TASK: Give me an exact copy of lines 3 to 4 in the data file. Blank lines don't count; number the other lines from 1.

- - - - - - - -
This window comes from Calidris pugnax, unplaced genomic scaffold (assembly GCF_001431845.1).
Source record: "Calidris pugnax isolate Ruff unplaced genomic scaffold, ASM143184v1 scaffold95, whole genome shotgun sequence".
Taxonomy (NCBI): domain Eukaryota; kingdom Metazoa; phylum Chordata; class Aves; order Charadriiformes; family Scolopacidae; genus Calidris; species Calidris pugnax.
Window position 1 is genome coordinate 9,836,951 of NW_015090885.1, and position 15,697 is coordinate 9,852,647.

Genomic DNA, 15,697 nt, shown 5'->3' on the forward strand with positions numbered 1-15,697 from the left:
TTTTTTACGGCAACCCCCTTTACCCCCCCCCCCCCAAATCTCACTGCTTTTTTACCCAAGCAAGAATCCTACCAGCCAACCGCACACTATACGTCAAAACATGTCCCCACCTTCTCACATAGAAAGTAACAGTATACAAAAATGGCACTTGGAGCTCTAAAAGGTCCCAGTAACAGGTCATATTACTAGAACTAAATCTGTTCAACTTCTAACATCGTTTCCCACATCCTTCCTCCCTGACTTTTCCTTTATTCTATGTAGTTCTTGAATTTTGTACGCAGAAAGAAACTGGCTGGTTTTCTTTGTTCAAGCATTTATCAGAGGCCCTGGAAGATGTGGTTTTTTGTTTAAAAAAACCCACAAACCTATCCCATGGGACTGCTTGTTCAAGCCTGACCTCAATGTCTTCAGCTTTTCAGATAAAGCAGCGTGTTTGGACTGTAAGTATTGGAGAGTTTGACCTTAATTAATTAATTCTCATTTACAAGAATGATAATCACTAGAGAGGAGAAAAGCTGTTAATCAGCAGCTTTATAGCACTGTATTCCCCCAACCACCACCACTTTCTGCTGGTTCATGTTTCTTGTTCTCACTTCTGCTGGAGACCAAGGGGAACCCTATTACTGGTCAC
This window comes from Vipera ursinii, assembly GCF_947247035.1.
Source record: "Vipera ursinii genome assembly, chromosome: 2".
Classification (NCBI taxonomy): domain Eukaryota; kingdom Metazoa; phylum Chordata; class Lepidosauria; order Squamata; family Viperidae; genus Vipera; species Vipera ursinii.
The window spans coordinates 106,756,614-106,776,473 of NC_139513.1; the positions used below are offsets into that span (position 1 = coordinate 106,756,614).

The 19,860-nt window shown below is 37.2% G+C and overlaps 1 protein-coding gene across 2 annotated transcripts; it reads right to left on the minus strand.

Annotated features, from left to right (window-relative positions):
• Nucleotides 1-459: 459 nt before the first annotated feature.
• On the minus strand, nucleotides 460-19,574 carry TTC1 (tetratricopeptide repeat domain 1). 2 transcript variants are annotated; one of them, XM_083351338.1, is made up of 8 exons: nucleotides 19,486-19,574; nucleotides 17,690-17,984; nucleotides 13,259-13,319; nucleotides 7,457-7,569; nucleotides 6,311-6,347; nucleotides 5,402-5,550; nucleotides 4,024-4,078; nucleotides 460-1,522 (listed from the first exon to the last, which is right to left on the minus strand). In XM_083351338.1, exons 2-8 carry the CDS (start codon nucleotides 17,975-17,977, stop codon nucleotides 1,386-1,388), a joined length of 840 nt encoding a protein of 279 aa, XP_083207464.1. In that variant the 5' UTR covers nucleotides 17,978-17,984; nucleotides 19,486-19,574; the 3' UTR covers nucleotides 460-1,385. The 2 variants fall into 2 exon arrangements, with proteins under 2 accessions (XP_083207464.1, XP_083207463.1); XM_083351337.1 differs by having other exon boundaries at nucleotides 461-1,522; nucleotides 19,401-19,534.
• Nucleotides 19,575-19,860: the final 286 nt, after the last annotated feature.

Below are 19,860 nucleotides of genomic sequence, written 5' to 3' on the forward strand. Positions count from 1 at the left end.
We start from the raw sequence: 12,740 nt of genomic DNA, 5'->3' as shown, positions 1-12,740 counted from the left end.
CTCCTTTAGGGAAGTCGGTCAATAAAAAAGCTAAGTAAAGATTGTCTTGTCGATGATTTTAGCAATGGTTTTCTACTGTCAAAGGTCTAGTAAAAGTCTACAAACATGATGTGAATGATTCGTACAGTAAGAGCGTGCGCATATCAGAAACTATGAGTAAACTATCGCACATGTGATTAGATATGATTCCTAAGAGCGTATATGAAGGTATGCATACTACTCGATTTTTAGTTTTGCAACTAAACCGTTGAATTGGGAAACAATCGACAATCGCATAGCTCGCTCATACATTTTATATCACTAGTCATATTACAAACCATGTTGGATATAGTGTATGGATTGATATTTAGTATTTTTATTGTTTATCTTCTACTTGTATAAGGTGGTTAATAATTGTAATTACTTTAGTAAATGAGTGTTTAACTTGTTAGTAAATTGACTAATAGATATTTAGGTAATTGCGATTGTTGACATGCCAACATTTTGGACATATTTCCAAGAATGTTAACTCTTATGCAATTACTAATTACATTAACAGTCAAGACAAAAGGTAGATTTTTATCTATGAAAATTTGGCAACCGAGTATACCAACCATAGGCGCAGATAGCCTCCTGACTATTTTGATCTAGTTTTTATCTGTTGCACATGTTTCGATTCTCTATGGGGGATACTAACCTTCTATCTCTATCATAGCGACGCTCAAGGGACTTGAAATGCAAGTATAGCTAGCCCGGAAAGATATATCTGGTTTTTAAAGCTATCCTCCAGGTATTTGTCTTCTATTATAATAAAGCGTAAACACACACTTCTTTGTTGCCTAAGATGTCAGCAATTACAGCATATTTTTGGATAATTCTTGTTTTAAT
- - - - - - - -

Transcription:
Taxonomy (NCBI): domain Eukaryota; kingdom Metazoa; phylum Chordata; class Aves; order Charadriiformes; family Scolopacidae; genus Calidris; species Calidris pugnax.
Window position 1 is genome coordinate 9,836,951 of NW_015090885.1, and position 15,697 is coordinate 9,852,647.